Bedbugs count as true bugs in that they have a hinged beak and a so-called stylet, which is used to break the skin and find a blood vessel. The bug sucks enough blood until it’s full, and then goes into hiding to digest the blood. Yum.

The best way to know if you have bedbugs is if you notice unexplainable itchy bites that look like red welts in zigzag trails or clusters. Once you spot this, identify where they are coming from by looking in the small places you usually don’t pay attention to.

Why are Bedbugs so Hard to Eliminate?

To say the least, bedbugs are extremely durable. They can go for long periods of time without feasting on blood. These dry spells surprisingly don’t take a toll on them. They are tolerant to changing environments and reproduce very quickly.

While the battle against bedbugs may seem hopeless, they can be beaten. There are many different natural ways to get rid of bedbugs, most of which are better than boric acid. Below are 12 more effective (but still natural) ways to get rid of these unwanted intruders.

13 Effective and Natural Ways to Kill Bedbugs

1. Launder all bedding before doing anything

As soon as you suspect you have bedbugs, launder everything that can be washed in the hottest water possible, and dry on high heat. The extreme heat will kill whatever bedbugs happen to be on your bedding.

2. Vacuum and steam clean

The mattress, box spring, and area around the bed should be thoroughly vacuumed with a tube attachment. Make sure the vacuum bag is disposed of somewhere outside your home. Thoroughly steam cleaning the mattress and/or box spring is also helpful.

3. Disposing the infested furniture

If at all possible, replace whatever items are carrying bedbugs. While this is expensive and inconvenient, sometimes the bugs and eggs are located in places that are virtually impossible to reach. In this case, disposal is your best option.

4. Diatomaceous earth

Diatomaceous earth is a powder that comes from a type of soft and sedimentary rock. If the environment is dry, it is very successful in controlling bedbugs.

The dusty component can get on the bedbugs’ outer skeleton, disrupting the layer and eventually dehydrating the bugs. They can also pick up the diatomaceous earth by walking through it.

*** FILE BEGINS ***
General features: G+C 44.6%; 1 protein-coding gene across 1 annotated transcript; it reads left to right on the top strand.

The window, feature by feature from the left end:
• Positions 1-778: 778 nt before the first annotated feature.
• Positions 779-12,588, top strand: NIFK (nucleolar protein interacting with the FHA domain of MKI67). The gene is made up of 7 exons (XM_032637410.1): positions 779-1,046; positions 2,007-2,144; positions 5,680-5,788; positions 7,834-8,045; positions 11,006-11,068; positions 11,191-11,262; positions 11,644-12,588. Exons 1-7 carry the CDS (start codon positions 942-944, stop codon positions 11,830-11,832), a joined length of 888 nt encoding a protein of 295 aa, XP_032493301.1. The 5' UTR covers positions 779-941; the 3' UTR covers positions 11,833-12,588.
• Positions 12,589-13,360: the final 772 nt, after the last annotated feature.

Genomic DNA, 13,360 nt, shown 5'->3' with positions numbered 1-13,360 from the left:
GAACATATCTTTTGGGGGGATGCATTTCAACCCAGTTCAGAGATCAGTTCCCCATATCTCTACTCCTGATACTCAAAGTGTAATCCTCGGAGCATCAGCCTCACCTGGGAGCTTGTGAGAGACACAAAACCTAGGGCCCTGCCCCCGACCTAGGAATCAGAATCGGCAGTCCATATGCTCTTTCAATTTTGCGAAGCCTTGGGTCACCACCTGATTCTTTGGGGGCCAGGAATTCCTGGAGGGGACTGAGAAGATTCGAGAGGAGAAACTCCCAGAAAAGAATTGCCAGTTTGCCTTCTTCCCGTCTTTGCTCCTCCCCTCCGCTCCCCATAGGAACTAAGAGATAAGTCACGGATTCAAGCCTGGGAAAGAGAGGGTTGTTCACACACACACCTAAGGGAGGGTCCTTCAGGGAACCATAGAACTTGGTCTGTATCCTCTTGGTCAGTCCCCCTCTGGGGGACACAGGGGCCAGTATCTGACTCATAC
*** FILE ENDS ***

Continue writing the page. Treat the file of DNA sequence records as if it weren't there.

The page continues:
When they lick their legs, the silica is so sharp that it damages their insides, which will kill them. You can purchase diatomaceous earth is available here.

5. Rubbing alcohol

Using rubbing alcohol can be effective. Spray it on and around the infested area to kill the bugs and dry out the eggs. Just remember that alcohol can damage wood that’s been finished with varnish or lacquer. Test a small portion on the wood before spraying/wiping the whole area.

6. Invest in a bedbug-proof cover

Sealing your mattress and boxspring properly is crucial. A mattress cover keeps the bugs from leaving or entering your bed. This will also ensure protection for your bed even if you don’t have bedbugs.After all, who knows what your next houseguest may unknowingly carry in? A great option for a mattress cover can be found here.

7. Seal all crevices and cracks bedbugs may like

In order to wave goodbye to a pest, it’s logical to get rid of its home. Locate any cracks in walls or gaps between baseboards and walls and fill them in.While this may sound tedious, it will definitely be worth it when your bedbug foes stop coming around.

8. Essential oils and lavender sachets

Spraying certain essential oils are useful for bedbugs, like tea tree, cedar, and orange oil. These essential oils have the ability to essentially suffocate the bugs. They block the outer openings of the bugs’ respiratory system, thus shutting everything down.

Something that’s important to know about this technique, though, is that essential oils are only effective when in direct contact with the little vermin. If the bugs are not in direct sight, then, this isn’t the best method.